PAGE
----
May, 2014 – After our exciting slot canyon hike and our happy romps amid the beautiful wildflowers and “toadstools” just north of the Vermillion Cliffs in southern Utah, we put in some long hours on the road, driving north and west through Utah and into Nevada.
The roads in Utah were familiar and were loaded with memories as we passed through Kanab and the wonderful Best Friends Animal Sanctuary, on up through Panguitch and past its turn-offs for Zion National Park, Red Canyon, Bryce Canyon and Cedar Breaks.
But when we got into Nevada we were in new territory. The roads were straight and deserted, and the vast valleys on either side of us seemed to go on forever. There wasn’t a building or car in sight all the way to the horizon in every direction.
“This is Hayabusa country,” Mark suddenly said. “This would be so perfect for a fast motorcycle!”
We puttered along at our usual 55-60 mph, but we both had visions of flying down these roads on something a whole lot speedier than a big ol’ truck and fifth wheel trailer.
We had planned an overnight in Ely, Nevada, a small and quiet town. When we got to town, however, and were at the gas station paying for our diesel and propane, I glanced at the local newspaper on the counter. The front page jumped out at me.
There was a photo of a fancy car and headlines about a car race.
I asked the clerk about it and he gave me a huge grin. “You’ll see the cars all over town,” he said. “The shootout is in a few hours out that road.” He waved and pointed out the door.
Our minds started whirring as we left the gas station. A zippy little silver sporty thing zoomed past us with a race number on its door.
Then a red one went by. Then a black one. They were all over the place!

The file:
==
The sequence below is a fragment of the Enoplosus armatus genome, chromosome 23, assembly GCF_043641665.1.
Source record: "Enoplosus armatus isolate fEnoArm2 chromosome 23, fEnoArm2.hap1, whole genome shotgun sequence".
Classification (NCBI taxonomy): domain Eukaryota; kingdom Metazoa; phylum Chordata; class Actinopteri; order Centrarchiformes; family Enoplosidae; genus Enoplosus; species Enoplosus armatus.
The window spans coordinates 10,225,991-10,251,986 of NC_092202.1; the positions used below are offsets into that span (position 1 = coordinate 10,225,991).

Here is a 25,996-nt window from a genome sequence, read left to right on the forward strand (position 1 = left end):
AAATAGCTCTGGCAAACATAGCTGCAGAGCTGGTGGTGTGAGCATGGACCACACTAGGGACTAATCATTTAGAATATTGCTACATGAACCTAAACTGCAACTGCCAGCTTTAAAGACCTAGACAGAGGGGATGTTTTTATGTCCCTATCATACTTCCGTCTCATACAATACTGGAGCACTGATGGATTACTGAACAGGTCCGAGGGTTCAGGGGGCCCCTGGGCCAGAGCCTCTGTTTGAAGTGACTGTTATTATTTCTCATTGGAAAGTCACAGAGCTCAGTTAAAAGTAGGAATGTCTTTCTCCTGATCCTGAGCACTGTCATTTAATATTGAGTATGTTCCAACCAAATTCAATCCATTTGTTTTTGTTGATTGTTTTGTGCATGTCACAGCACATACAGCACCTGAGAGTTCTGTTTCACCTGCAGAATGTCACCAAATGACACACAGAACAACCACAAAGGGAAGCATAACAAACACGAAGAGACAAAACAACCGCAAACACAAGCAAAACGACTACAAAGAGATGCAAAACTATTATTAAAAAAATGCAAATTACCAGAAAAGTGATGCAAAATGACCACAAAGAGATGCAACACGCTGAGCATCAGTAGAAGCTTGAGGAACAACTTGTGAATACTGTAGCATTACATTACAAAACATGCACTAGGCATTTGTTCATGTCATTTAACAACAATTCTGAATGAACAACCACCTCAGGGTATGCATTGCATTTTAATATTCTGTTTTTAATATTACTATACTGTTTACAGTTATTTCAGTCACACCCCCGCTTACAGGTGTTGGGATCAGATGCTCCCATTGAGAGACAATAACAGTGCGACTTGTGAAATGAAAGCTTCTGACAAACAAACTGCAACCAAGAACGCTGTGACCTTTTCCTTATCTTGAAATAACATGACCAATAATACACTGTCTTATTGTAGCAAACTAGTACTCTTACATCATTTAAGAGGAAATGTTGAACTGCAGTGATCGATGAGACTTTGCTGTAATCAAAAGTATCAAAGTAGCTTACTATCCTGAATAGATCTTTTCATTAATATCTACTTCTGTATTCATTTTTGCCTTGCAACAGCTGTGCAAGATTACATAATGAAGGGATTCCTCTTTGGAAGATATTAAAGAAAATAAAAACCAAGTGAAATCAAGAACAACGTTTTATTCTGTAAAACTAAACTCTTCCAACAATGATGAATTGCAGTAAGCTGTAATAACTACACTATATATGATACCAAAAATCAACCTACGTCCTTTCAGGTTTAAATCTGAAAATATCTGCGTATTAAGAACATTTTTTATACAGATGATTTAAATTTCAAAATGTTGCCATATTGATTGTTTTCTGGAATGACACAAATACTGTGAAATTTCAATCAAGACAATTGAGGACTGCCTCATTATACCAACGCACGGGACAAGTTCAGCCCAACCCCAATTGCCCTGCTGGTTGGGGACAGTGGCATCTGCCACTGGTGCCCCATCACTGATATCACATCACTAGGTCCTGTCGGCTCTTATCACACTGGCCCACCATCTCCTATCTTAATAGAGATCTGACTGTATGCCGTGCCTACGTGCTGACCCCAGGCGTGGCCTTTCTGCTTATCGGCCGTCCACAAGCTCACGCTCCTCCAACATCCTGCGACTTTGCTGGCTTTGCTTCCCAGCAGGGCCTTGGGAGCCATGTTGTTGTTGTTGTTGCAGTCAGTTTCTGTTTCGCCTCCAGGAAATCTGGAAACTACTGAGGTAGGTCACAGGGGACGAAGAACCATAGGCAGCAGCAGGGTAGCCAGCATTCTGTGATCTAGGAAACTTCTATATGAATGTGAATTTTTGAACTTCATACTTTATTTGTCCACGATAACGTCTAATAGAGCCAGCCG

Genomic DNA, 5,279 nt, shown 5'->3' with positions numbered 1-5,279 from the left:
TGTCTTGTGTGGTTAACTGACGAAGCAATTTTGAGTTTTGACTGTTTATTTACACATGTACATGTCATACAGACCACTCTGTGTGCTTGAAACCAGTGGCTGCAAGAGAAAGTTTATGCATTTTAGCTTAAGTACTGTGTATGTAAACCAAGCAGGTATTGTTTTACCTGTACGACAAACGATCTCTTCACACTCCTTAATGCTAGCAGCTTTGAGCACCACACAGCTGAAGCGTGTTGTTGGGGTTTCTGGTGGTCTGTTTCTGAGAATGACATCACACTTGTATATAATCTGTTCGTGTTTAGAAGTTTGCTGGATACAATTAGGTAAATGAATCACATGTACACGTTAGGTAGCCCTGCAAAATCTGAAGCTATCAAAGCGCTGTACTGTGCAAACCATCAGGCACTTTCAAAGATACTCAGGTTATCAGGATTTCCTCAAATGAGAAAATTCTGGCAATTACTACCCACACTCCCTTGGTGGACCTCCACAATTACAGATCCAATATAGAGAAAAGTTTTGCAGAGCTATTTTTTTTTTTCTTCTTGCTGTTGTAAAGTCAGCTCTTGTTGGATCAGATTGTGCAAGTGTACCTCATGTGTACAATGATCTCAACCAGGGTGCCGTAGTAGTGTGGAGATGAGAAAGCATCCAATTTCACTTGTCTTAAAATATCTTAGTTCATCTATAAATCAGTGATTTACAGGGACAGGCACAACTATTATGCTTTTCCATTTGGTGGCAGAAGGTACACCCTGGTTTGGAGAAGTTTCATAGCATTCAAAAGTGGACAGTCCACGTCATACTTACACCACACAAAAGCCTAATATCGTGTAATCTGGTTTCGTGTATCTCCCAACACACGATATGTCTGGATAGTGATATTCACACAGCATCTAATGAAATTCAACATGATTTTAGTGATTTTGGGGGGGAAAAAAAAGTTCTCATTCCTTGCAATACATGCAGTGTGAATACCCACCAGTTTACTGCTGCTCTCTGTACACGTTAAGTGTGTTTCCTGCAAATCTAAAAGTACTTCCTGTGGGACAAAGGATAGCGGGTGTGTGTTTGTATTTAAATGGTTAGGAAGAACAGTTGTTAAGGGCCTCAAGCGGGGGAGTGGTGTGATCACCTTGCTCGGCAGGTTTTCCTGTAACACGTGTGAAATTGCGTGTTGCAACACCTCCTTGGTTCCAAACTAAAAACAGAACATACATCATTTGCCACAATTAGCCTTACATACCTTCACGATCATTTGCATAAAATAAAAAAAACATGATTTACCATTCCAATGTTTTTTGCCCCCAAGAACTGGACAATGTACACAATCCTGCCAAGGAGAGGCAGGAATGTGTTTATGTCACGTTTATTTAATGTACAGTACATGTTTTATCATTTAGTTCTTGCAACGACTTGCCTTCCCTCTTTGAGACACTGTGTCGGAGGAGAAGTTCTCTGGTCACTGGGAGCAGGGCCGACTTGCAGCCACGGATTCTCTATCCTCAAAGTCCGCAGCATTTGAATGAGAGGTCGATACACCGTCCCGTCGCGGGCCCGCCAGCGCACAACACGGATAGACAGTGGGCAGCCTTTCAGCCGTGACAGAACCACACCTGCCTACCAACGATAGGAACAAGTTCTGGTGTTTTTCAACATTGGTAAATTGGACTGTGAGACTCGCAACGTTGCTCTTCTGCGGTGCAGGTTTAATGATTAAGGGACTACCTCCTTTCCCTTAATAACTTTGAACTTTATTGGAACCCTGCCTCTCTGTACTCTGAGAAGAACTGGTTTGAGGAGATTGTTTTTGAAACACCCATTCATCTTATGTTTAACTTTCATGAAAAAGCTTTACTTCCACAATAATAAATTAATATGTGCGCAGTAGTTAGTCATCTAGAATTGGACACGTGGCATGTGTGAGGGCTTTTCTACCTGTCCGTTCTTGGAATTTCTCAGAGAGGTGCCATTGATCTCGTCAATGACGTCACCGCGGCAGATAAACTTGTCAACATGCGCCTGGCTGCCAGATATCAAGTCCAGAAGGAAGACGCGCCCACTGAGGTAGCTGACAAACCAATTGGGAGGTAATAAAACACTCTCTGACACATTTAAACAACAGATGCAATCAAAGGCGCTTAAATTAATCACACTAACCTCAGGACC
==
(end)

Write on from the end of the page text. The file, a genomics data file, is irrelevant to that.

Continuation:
“A Ferrari!” Mark exclaimed, whipping his head around. “Holy cow, that one was a Lamborghini!” They were revving their engines and driving up and down the streets.
We looked for the nearest place to ditch the trailer, unhitched as fast as we could, and jumped in the truck to chase these guys down as we listened to one loud engine after another roar past us.
A few were gathering near a park in the middle of town. We parked the truck and ran over.
These were gorgeous, truly exotic cars — the swoopy, curvy kind with wild shapes and bright colors that sit really low to the ground.
As each new car drove up, the door swung open and a normal looking guy got out like he was getting out of the family car. But these guys had to climb out of their cars, and they were all smiles and pride.
We started chatting with a fellow named Don Hoffman who was wearing in a cowboy hat. He had the most exotic looking car of them all.
It turned out to be an English made Radical, built on a Ford Mustang V6, that was painted white with wonderful blue and red trim.
A rep from the Radical car company was there — from England! — and another fellow was putting the race number on the car door.
It was just oh-so-casual…and oh-so-very-cool!
Don explained that the short distance Shootout today was a preliminary race on a nearby highway, but that the big race was on Sunday when all the cars would race 90 miles on the open road south towards Las Vegas.
A fabulous yellow car drove up and parked next to us. The door swung up and a friendly fellow named Bob got out and graciously stepped aside so we could ogle his car, an English-built Ultima GTR.
We peaked inside his cockpit. It was a maze of gauges and dials!!
The Shootout was just outside of town, and we rushed over there, jamming to Deep Purple’s “Highway Star” the whole way.
This is an all out race where each car goes as fast as it can for either a half mile or a mile.
The cars and drivers were getting ready to go, and our eyes popped out of our heads when we saw a red Lamborghini Gallardo parked next to a red McLaren MP4 in the lineup.
Off in the distance we could see the cars doing the half-mile race, and Mark grooved to the sounds of the engines.
“Listen to that,” he whispered dreamily as an orange Lamborghini Super Leggeria disappeared into the mountains on the horizon.
Mark counted the car’s gear shifts.
It was a sound like no other. That Lambo flew so fast I half expected it to take off into the air. It blew away its competition.
Not long after, the red Lambo was at the start line for the mile race, and it vanished down the road like greased lightning.
We were so thrilled to be immersed in this race, surrounded by beautiful cars out on this lonely Nevada highway.